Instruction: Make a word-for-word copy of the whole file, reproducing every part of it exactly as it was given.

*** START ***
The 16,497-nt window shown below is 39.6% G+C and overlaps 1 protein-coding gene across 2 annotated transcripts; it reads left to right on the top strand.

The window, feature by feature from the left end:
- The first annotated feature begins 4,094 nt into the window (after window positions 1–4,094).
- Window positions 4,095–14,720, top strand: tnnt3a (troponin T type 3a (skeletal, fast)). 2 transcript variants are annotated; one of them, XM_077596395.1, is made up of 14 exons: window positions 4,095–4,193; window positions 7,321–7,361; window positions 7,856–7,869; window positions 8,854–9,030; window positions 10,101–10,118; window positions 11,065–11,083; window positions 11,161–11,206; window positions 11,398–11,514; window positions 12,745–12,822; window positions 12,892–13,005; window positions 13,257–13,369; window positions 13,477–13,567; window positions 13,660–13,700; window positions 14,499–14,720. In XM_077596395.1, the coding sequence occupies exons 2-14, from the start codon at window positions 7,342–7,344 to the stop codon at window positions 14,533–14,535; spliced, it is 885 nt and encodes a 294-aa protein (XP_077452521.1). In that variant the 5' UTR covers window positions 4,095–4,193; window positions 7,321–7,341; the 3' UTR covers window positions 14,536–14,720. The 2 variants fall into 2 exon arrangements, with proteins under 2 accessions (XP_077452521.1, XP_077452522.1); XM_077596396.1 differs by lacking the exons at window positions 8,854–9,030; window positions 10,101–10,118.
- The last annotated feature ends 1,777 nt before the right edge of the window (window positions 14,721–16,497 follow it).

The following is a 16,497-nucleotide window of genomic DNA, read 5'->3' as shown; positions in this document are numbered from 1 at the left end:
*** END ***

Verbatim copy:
The 16,497-nt window shown below is 39.6% G+C and overlaps 1 protein-coding gene across 2 annotated transcripts; it reads left to right on the top strand.

The window, feature by feature from the left end:
- The first annotated feature begins 4,094 nt into the window (after window positions 1–4,094).
- Window positions 4,095–14,720, top strand: tnnt3a (troponin T type 3a (skeletal, fast)). 2 transcript variants are annotated; one of them, XM_077596395.1, is made up of 14 exons: window positions 4,095–4,193; window positions 7,321–7,361; window positions 7,856–7,869; window positions 8,854–9,030; window positions 10,101–10,118; window positions 11,065–11,083; window positions 11,161–11,206; window positions 11,398–11,514; window positions 12,745–12,822; window positions 12,892–13,005; window positions 13,257–13,369; window positions 13,477–13,567; window positions 13,660–13,700; window positions 14,499–14,720. In XM_077596395.1, the coding sequence occupies exons 2-14, from the start codon at window positions 7,342–7,344 to the stop codon at window positions 14,533–14,535; spliced, it is 885 nt and encodes a 294-aa protein (XP_077452521.1). In that variant the 5' UTR covers window positions 4,095–4,193; window positions 7,321–7,341; the 3' UTR covers window positions 14,536–14,720. The 2 variants fall into 2 exon arrangements, with proteins under 2 accessions (XP_077452521.1, XP_077452522.1); XM_077596396.1 differs by lacking the exons at window positions 8,854–9,030; window positions 10,101–10,118.
- The last annotated feature ends 1,777 nt before the right edge of the window (window positions 14,721–16,497 follow it).

The following is a 16,497-nucleotide window of genomic DNA, read 5'->3' as shown; positions in this document are numbered from 1 at the left end: